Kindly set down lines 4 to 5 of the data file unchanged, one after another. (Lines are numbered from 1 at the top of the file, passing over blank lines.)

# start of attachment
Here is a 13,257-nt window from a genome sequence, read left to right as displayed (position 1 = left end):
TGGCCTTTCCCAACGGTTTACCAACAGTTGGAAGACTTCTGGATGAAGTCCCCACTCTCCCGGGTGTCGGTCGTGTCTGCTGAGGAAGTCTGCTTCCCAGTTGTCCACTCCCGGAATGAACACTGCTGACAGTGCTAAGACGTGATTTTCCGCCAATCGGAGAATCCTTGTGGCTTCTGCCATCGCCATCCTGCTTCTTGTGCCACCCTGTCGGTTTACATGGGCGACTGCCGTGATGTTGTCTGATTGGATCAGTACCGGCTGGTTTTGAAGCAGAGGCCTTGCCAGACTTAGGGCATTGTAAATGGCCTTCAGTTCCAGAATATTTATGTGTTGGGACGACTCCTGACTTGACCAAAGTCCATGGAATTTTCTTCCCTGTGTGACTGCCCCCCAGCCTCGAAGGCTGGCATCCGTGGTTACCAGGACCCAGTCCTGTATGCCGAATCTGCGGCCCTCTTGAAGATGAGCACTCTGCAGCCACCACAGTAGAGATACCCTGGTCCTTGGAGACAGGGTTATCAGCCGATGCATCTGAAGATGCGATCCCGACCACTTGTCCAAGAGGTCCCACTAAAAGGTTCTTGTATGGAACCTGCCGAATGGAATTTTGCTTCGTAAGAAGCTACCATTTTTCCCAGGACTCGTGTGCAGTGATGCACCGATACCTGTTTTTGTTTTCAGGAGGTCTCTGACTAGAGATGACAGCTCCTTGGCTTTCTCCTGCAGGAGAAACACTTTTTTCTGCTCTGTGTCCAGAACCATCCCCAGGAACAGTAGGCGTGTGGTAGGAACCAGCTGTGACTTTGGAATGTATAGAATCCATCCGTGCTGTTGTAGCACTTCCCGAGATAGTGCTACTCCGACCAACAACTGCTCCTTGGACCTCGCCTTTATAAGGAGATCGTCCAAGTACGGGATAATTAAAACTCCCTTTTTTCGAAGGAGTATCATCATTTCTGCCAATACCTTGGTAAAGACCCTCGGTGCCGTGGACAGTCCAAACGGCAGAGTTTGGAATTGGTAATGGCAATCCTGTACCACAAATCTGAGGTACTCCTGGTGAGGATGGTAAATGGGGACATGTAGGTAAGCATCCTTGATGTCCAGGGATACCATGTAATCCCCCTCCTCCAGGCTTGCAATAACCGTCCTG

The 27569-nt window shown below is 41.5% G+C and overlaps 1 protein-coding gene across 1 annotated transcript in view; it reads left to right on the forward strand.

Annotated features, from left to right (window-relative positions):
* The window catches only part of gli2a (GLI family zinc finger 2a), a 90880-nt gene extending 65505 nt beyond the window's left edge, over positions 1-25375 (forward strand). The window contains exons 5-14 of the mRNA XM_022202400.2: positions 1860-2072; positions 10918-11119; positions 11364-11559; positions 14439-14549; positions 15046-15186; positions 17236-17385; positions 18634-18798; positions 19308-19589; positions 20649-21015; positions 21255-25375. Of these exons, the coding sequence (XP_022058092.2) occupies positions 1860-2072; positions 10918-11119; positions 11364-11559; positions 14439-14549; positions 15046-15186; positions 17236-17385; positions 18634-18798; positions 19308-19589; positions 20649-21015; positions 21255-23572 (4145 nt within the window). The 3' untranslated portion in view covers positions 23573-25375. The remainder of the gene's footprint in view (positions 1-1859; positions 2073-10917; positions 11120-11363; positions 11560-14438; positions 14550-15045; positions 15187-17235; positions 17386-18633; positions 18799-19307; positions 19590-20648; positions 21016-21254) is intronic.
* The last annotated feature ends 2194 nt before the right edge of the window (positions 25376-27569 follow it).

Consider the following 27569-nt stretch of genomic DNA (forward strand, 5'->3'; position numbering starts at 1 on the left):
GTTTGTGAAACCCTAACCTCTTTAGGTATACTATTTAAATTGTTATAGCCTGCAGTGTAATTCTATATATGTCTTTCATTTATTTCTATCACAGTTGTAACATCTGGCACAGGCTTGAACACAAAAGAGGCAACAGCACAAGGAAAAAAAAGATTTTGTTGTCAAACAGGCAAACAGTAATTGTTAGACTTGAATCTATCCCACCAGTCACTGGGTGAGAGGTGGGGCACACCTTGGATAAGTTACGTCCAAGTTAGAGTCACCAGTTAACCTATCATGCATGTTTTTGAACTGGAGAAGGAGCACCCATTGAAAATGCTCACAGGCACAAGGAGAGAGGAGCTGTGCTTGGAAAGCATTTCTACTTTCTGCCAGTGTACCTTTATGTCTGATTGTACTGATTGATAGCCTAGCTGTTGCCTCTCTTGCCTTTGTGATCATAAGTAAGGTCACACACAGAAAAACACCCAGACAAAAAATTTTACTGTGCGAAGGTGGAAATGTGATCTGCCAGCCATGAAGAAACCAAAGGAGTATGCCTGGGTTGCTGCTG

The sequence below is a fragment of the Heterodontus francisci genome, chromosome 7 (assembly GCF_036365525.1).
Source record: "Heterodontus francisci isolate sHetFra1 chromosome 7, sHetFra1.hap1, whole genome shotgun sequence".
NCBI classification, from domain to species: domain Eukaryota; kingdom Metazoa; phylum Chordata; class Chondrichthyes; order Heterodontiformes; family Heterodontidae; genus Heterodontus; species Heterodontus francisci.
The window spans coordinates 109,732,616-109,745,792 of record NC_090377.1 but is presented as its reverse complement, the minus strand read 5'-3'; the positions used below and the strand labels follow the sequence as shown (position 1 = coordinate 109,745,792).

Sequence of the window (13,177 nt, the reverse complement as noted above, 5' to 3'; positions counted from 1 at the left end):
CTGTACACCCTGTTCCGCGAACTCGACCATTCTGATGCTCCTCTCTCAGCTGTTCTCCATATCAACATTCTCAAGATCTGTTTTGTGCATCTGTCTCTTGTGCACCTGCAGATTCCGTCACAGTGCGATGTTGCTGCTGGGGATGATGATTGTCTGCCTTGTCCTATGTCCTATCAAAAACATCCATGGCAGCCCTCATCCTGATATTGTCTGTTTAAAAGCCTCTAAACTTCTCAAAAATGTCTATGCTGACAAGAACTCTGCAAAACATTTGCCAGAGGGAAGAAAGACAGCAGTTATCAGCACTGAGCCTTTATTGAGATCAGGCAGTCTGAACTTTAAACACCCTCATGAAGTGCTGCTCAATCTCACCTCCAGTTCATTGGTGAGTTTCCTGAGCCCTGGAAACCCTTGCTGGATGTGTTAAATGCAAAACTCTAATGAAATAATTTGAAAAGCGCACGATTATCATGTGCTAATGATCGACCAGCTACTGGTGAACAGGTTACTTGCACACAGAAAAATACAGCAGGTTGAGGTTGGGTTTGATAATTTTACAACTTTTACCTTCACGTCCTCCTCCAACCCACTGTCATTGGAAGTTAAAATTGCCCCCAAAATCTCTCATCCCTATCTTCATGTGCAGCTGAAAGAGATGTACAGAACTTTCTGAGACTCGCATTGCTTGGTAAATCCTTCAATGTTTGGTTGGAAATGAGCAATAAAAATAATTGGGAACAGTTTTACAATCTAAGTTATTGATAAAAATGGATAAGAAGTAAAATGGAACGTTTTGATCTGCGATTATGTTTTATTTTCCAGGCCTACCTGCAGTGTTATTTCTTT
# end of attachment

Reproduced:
Annotated features, from left to right (window-relative positions):
* The window catches only part of gli2a (GLI family zinc finger 2a), a 90880-nt gene extending 65505 nt beyond the window's left edge, over positions 1-25375 (forward strand). The window contains exons 5-14 of the mRNA XM_022202400.2: positions 1860-2072; positions 10918-11119; positions 11364-11559; positions 14439-14549; positions 15046-15186; positions 17236-17385; positions 18634-18798; positions 19308-19589; positions 20649-21015; positions 21255-25375. Of these exons, the coding sequence (XP_022058092.2) occupies positions 1860-2072; positions 10918-11119; positions 11364-11559; positions 14439-14549; positions 15046-15186; positions 17236-17385; positions 18634-18798; positions 19308-19589; positions 20649-21015; positions 21255-23572 (4145 nt within the window). The 3' untranslated portion in view covers positions 23573-25375. The remainder of the gene's footprint in view (positions 1-1859; positions 2073-10917; positions 11120-11363; positions 11560-14438; positions 14550-15045; positions 15187-17235; positions 17386-18633; positions 18799-19307; positions 19590-20648; positions 21016-21254) is intronic.